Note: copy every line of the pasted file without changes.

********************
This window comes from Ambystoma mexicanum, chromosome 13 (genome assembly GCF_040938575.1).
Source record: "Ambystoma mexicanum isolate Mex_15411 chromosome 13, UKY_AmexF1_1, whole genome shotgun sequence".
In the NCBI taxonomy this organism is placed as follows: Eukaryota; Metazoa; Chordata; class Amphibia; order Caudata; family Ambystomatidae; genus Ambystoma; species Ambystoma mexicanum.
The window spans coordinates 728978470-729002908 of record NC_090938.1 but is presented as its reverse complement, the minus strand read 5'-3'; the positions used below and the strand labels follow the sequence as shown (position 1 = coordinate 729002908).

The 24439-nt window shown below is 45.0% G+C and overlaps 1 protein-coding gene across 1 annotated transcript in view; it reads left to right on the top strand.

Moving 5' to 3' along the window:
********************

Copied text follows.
This window comes from Ambystoma mexicanum, chromosome 13 (genome assembly GCF_040938575.1).
Source record: "Ambystoma mexicanum isolate Mex_15411 chromosome 13, UKY_AmexF1_1, whole genome shotgun sequence".
In the NCBI taxonomy this organism is placed as follows: Eukaryota; Metazoa; Chordata; class Amphibia; order Caudata; family Ambystomatidae; genus Ambystoma; species Ambystoma mexicanum.
The window spans coordinates 728978470-729002908 of record NC_090938.1 but is presented as its reverse complement, the minus strand read 5'-3'; the positions used below and the strand labels follow the sequence as shown (position 1 = coordinate 729002908).

The 24439-nt window shown below is 45.0% G+C and overlaps 1 protein-coding gene across 1 annotated transcript in view; it reads left to right on the top strand.

Moving 5' to 3' along the window: